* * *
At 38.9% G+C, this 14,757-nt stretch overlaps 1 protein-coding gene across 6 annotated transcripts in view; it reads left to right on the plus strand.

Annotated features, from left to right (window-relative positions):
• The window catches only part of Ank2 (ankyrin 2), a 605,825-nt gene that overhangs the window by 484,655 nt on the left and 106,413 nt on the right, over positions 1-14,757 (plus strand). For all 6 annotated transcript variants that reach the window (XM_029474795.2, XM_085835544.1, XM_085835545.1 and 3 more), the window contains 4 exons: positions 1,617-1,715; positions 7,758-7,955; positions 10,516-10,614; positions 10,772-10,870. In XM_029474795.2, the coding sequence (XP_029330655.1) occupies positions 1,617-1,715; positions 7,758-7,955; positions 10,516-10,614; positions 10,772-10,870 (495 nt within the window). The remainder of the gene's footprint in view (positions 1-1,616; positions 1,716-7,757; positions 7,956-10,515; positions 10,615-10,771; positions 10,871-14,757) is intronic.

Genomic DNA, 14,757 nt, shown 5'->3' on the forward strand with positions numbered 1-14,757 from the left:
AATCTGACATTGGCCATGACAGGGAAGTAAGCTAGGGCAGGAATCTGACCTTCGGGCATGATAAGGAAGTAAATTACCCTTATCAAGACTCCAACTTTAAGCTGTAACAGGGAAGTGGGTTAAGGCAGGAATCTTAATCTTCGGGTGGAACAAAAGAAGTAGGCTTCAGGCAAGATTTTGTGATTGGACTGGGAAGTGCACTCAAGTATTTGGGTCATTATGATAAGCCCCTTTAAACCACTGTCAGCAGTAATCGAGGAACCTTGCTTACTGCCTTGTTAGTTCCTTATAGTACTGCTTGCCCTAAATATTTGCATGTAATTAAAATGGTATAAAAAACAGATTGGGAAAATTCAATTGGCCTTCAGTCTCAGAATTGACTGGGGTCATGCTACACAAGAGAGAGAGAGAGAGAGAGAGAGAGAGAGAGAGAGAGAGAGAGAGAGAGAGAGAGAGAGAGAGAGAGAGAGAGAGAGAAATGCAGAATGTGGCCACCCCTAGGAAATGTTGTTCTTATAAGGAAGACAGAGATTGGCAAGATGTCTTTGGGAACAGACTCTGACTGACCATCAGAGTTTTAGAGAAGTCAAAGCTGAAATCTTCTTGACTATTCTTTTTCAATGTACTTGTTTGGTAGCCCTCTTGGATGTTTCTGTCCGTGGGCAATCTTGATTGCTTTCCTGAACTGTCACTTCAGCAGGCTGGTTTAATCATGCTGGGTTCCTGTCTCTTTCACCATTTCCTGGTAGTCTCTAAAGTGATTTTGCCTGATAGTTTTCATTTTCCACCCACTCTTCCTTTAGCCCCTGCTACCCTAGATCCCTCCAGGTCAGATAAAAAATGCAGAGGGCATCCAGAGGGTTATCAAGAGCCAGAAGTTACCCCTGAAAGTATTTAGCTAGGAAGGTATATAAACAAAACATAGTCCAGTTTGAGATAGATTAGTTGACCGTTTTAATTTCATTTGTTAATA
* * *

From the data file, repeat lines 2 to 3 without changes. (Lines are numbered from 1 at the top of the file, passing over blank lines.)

Annotated features, from left to right (window-relative positions):
• The window catches only part of Ank2 (ankyrin 2), a 605,825-nt gene that overhangs the window by 484,655 nt on the left and 106,413 nt on the right, over positions 1-14,757 (plus strand). For all 6 annotated transcript variants that reach the window (XM_029474795.2, XM_085835544.1, XM_085835545.1 and 3 more), the window contains 4 exons: positions 1,617-1,715; positions 7,758-7,955; positions 10,516-10,614; positions 10,772-10,870. In XM_029474795.2, the coding sequence (XP_029330655.1) occupies positions 1,617-1,715; positions 7,758-7,955; positions 10,516-10,614; positions 10,772-10,870 (495 nt within the window). The remainder of the gene's footprint in view (positions 1-1,616; positions 1,716-7,757; positions 7,956-10,515; positions 10,615-10,771; positions 10,871-14,757) is intronic.